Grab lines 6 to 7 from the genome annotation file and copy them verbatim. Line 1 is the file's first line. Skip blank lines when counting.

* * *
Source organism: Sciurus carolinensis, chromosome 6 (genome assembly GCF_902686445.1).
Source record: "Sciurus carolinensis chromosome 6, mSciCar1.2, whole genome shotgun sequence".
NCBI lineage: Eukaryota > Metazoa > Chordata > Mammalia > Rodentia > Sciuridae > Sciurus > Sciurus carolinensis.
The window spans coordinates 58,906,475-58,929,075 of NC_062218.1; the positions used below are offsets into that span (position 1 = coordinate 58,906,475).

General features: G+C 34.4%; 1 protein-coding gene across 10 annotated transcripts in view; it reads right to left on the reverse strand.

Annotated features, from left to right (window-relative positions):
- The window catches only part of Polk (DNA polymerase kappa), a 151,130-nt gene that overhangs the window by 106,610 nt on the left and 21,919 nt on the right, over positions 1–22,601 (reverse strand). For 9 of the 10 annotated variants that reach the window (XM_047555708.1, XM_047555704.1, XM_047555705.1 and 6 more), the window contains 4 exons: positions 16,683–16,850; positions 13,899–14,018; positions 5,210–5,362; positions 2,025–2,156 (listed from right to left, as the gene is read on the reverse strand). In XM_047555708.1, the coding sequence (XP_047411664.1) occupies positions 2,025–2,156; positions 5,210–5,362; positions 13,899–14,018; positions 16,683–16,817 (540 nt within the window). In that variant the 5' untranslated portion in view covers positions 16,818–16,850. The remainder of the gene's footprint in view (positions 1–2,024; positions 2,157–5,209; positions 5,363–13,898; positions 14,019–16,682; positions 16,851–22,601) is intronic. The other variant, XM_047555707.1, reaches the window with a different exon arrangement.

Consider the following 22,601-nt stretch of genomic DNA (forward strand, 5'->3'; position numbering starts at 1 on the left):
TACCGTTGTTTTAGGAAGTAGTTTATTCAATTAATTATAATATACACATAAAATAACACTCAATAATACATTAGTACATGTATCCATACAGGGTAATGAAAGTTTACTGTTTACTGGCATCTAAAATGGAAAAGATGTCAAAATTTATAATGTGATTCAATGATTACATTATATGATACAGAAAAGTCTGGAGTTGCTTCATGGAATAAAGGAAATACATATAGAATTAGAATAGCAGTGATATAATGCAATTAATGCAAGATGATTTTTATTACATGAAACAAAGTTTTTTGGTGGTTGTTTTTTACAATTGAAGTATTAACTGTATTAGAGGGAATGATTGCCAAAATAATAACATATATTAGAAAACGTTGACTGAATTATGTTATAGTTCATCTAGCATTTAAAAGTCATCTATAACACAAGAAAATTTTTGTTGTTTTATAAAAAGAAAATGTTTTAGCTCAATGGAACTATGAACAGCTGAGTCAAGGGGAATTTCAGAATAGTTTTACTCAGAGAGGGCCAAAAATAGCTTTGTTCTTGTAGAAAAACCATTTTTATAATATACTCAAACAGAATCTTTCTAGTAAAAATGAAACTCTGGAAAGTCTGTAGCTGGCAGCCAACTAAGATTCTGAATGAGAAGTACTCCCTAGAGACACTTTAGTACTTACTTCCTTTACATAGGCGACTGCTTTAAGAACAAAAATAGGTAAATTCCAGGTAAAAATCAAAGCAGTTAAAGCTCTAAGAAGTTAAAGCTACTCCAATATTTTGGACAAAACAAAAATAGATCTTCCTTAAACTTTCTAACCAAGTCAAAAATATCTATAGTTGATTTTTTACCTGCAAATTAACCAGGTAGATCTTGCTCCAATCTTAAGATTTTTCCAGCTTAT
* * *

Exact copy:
Annotated features, from left to right (window-relative positions):
- The window catches only part of Polk (DNA polymerase kappa), a 151,130-nt gene that overhangs the window by 106,610 nt on the left and 21,919 nt on the right, over positions 1–22,601 (reverse strand). For 9 of the 10 annotated variants that reach the window (XM_047555708.1, XM_047555704.1, XM_047555705.1 and 6 more), the window contains 4 exons: positions 16,683–16,850; positions 13,899–14,018; positions 5,210–5,362; positions 2,025–2,156 (listed from right to left, as the gene is read on the reverse strand). In XM_047555708.1, the coding sequence (XP_047411664.1) occupies positions 2,025–2,156; positions 5,210–5,362; positions 13,899–14,018; positions 16,683–16,817 (540 nt within the window). In that variant the 5' untranslated portion in view covers positions 16,818–16,850. The remainder of the gene's footprint in view (positions 1–2,024; positions 2,157–5,209; positions 5,363–13,898; positions 14,019–16,682; positions 16,851–22,601) is intronic. The other variant, XM_047555707.1, reaches the window with a different exon arrangement.